educationtechnologyinsights

The Technology of Adaptive Learning

By Charles Dziuban, Director, Research Initiative for Teaching Effectiveness, University of Central Florida

Charles Dziuban, Director, Research Initiative for Teaching Effectiveness, University of Central Florida

The Principle of Adaptive Learning

Of all the new big things in higher education, one of the most talked about is adaptive learning because it resonates with the principle that students achieve best when they control their own learning space. Just as artificial intelligence is experiencing a resurgence from its former doldrums, contemporary adaptive platforms make it possible to design courses and programs that personalize the learning experience by customizing content and assessing learning outcomes continually and individually. The big breakthrough, however, is that learning time is no longer constant—a constraint that causes students to achieve at substantially different levels, forcing a serious reevaluation of the higher education learning experience. The definition of a course, for instance, becomes more nuanced by providing students with unique, real-time adjusted learning paths with embedded assessment that can accelerate their learning or go beyond traditional boundaries such as semesters; remediation can be part of the learning path as well. Generally, adaptive “courses” organize themselves into a set of content modules enabled by a more specific set of learning activities, sometimes called nodes, that take on a variety of learning contexts: video, text, simulations, exercises, problem solving, games, or other faculty designed instructional devices. Rather quickly, good adaptive systems that incorporate some form of machine learning determine the most effective content presentation mode for individual students, enabling assessment to become much more authentic. For example, when asking aspiring nurses to evaluate patient telemetry, each case will receive different values that require a unique interpretation, thus gaining more than mere knowledge acquisition. This approach embeds mastery learning where students can review and repeat nodes and modules until they have acquired a specified level of achievement or develop competencies to their satisfaction. In addition, students have the opportunity to “test out” of portions of courses by demonstrating content proficiency. These pedagogical innovations, working in concert with and enabled by adaptive learning technologies, have the potential to make students more successful in gateway courses, thereby reducing dropout potential.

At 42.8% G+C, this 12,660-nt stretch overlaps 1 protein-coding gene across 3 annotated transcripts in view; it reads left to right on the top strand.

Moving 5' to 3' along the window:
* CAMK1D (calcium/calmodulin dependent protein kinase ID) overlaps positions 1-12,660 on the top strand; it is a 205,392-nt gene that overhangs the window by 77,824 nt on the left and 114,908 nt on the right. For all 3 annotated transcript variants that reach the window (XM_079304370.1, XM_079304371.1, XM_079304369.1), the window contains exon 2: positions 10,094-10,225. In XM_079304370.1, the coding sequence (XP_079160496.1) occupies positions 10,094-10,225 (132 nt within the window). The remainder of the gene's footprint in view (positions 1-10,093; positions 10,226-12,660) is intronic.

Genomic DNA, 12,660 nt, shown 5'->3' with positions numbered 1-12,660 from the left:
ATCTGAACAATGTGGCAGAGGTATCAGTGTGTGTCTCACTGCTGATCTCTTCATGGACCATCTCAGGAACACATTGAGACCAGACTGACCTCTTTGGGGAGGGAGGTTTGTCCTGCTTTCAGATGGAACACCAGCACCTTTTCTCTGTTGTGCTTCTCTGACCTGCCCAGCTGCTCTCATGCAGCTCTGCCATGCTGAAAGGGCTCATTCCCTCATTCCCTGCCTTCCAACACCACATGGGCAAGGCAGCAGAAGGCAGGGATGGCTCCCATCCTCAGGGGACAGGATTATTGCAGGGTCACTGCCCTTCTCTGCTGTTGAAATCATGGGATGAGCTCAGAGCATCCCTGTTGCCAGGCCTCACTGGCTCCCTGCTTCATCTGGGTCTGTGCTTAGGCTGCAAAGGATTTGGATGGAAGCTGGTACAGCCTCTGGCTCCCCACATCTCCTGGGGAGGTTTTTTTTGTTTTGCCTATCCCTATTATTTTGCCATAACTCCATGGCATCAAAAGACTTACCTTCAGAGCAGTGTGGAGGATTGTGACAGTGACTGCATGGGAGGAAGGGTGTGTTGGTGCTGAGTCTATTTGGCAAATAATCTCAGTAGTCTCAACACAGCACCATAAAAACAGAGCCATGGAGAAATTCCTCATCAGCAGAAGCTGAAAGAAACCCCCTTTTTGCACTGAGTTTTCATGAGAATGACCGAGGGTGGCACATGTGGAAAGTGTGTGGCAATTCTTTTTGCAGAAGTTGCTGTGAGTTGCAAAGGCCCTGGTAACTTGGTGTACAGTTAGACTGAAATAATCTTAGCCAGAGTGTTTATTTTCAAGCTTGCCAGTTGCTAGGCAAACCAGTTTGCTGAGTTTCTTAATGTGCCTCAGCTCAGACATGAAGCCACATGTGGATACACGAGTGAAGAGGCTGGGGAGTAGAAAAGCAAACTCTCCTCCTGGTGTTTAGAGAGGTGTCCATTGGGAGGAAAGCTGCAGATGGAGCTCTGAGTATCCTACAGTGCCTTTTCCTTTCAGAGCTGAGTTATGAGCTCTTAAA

The Many Flavors of Adaptive Learning

Our last search found well over twenty adaptive learning platforms with providers offering a wide variety of approaches, ranging from Bayesian decision algorithms to rule-based recommendations with many other variations. Some come with vendor provided content that may or may not be modified, while others are content agnostic, requiring instructors to create their own course curriculum and material. Both approaches have advantages and challenges. Systems that include content necessitate much less front end work but lack the flexibility that some courses require whereas systems that require content input from the faculty member offer flexibility but require a great deal of course organization and preparation work.

“At the pedagogical level, adaptive learning offers the flexibility in educational programs, freeing students from the traditional lock step educational system”

Adaptive Learning Possibilities

In our increasingly diverse society, students—if they are to succeed in college—require more flexibility in their educational programs. At the pedagogical level, adaptive learning offers that possibility, freeing students from the traditional lock step educational system. Consistently, removing learning time as a constant has been shown to be a positive element in successful course completion. Further, students from underserved communities have much less financial and temporal slack in their lives to manage the many pressures that poverty creates; these students have too many needs and not enough resources, causing trade-off thinking where their studies become secondary to their life demands. Adaptive learning has the potential to relieve some of those pressures especially if combined with online learning.

These methods also maximize student retention and success with predictive analytics, identifying early on when intervention is most effective for students at higher risk of failure or dropping out.

Adaptive Learning Challenges

Adaptive learning presents a number of challenges to higher education in its current form. Adaptiveness is not consistent across platforms and mismatches in design and operational characteristics with the university culture can be formidable to overcome. Relaxing the learning time constraint causes instruction to exceed or shorten traditional education boundaries such as semesters and academic years. How do we accommodate students who need a few more weeks to achieve mastery in terms of transcripts and financial aid? What is to be done with students who complete intermediate algebra in half a semester and are ready to go on to college algebra in the middle of the term? Adaptive learning is much better suited for a continuous skill set than discrete components such as courses.

Adaptiveness also changes the teaching and learning paradigm. Although the instructor remains a critical part of the process when serving in an augmented mentor role, students’ primary interaction is with the adaptive platform. This constitutes a fundamental role transformation for both teacher and student. Finally, how do we incorporate a social learning component into adaptive systems where education is more than the student interacting with the machine? These are substantial challenges but excellent opportunities as well. We just have to adapt to them.